I’ve spent the past week test driving a Nissan e-NV200 Combi Tekna Rapid Plus – and what a thorough test it has proved to be! A 400+ mile road trip, hauling timber, band members and instruments around and shuttling friends to and fro – it was a week of 600 miles of very varied driving, and an awful lot of fact-finding.
In fact, there was so much fact-finding that I have decided that one blog post simply isn’t enough to cover all bases. So, I’ll begin with first impressions and you’ll have to wait for things like The EV Roadtrip and more detailed impressions. Having conducted one of the most thorough tests of the e-NV200 Combi so far, it only seems right to go to a lot of effort in presenting my findings.
In short, the e-NV200 is Nissan’s first converted electric vehicle. It takes the impressively practical NV200 Combi – a van with seats and windows – and adds the running gear and battery pack of the Nissan LEAF – one of the first mass-market electric cars, and one of the most successful thus far too. A winning combination? Let’s see.
“it’s all strangely quiet at first, but wind and road noise soon build up”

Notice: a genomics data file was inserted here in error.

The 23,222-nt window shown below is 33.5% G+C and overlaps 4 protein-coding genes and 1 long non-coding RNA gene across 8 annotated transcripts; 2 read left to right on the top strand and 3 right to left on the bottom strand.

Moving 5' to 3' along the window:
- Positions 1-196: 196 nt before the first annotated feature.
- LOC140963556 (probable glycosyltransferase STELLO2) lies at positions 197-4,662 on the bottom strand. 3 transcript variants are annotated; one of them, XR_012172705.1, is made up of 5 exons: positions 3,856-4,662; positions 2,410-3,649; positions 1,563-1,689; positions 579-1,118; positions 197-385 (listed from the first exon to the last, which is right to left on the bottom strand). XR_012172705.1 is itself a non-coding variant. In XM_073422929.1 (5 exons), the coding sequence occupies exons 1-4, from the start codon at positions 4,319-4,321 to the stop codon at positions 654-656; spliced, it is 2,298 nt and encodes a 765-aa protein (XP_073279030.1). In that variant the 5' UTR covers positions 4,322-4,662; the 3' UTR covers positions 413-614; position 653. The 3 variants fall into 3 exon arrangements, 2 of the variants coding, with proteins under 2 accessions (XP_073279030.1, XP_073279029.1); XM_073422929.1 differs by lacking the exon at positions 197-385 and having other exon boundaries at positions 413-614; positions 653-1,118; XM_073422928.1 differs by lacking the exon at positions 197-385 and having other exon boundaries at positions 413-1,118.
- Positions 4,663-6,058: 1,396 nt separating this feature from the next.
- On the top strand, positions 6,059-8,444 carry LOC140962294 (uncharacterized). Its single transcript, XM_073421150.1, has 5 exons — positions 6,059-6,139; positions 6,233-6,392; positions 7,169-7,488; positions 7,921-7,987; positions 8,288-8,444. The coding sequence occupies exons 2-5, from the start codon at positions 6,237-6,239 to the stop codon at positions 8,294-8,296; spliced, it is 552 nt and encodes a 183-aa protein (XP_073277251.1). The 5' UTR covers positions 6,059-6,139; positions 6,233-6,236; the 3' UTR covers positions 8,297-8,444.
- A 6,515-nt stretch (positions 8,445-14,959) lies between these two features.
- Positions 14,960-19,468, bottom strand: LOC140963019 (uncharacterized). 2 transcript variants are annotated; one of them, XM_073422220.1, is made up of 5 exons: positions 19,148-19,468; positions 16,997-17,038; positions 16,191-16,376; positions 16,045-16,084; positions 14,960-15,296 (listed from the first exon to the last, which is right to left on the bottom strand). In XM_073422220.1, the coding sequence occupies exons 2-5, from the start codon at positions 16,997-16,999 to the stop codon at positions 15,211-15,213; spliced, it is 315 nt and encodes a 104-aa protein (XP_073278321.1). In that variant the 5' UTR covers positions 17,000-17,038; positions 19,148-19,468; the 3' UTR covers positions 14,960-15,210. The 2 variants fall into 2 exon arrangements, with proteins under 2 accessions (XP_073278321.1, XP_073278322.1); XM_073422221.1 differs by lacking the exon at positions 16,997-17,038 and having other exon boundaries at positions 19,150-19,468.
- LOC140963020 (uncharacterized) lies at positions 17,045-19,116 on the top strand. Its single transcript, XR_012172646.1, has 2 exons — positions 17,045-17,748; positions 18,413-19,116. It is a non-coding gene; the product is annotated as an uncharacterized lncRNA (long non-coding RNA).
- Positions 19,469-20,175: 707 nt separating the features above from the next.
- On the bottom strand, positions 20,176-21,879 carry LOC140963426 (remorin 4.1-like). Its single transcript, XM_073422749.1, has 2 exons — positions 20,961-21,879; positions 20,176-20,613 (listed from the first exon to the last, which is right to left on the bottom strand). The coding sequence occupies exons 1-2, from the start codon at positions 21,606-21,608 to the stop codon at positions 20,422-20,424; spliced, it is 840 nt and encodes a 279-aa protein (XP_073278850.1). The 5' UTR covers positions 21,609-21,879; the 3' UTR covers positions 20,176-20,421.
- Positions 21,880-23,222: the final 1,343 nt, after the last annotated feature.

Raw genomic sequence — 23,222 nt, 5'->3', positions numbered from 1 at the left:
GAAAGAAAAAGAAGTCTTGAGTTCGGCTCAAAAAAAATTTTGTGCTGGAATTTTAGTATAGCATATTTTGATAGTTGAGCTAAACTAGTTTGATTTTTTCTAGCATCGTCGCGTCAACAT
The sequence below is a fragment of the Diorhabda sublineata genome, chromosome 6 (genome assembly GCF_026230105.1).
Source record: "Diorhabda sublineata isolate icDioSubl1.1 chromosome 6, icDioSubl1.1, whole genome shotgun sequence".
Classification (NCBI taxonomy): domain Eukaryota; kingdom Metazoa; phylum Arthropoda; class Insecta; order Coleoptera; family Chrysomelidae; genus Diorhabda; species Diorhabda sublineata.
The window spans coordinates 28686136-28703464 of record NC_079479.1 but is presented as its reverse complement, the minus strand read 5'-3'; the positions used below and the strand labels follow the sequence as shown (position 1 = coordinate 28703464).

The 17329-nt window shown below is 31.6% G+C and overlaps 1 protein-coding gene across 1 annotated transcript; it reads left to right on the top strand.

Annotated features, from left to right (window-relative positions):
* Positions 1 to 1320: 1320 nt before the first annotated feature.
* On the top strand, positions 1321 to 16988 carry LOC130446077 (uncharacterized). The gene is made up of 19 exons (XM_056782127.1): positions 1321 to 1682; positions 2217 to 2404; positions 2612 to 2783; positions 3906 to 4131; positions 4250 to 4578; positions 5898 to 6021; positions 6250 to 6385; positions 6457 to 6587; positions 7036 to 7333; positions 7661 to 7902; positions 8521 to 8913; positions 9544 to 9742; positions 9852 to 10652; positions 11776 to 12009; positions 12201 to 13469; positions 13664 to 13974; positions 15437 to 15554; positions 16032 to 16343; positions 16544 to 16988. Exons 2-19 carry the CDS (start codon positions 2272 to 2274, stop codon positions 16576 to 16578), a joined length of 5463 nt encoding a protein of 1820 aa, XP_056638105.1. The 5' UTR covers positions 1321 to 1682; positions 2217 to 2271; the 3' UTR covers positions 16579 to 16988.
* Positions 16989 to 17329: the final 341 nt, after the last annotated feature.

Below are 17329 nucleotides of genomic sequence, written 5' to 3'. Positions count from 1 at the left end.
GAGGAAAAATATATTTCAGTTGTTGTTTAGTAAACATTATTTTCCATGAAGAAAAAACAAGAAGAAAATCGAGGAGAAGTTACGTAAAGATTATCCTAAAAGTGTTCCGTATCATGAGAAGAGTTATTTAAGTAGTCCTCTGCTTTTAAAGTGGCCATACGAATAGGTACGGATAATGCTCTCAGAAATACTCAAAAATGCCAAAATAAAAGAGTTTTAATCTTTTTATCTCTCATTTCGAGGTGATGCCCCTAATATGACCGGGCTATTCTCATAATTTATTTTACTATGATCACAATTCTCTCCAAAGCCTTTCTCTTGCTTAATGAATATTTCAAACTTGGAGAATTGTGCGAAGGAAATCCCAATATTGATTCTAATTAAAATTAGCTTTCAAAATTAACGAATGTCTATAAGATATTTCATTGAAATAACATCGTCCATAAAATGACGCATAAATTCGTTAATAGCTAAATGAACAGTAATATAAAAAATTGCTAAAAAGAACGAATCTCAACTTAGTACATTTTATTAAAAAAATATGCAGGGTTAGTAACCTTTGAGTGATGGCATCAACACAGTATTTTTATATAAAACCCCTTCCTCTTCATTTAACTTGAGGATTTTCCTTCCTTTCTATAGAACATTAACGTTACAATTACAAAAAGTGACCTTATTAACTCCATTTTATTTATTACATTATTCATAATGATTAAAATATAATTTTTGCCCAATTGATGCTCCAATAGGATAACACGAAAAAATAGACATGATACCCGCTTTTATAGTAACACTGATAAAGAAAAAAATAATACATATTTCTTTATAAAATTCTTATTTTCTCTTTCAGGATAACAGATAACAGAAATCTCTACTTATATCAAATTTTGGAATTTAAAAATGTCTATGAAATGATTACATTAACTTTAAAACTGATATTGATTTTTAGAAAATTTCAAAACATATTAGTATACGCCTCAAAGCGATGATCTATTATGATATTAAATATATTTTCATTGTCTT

In terms of sheer space, the e-NV200 scores well. The boot is enormous, with a handy load cover that is easy to fold back or remove entirely. The rear bench has a 60/40 split and you only need to tug on a few handy tags to fold the bench away. The sliding side doors are a huge boon, especially in a tight car park.
The driving position is high and mighty, but I must concede that I found it difficult to get comfortable. The steering wheel – lifted from the LEAF – sits at a rather jaunty angle. You can adjust that angle, but I found it was always too far away. Telescopic adjustment would have been nice. Similarly, height adjustment of the seat would be handy as I found under-thigh support a bit lacking. Mind you, after a lengthy trip to Devon, I wasn’t aching when I got out, so it clearly wasn’t too bad.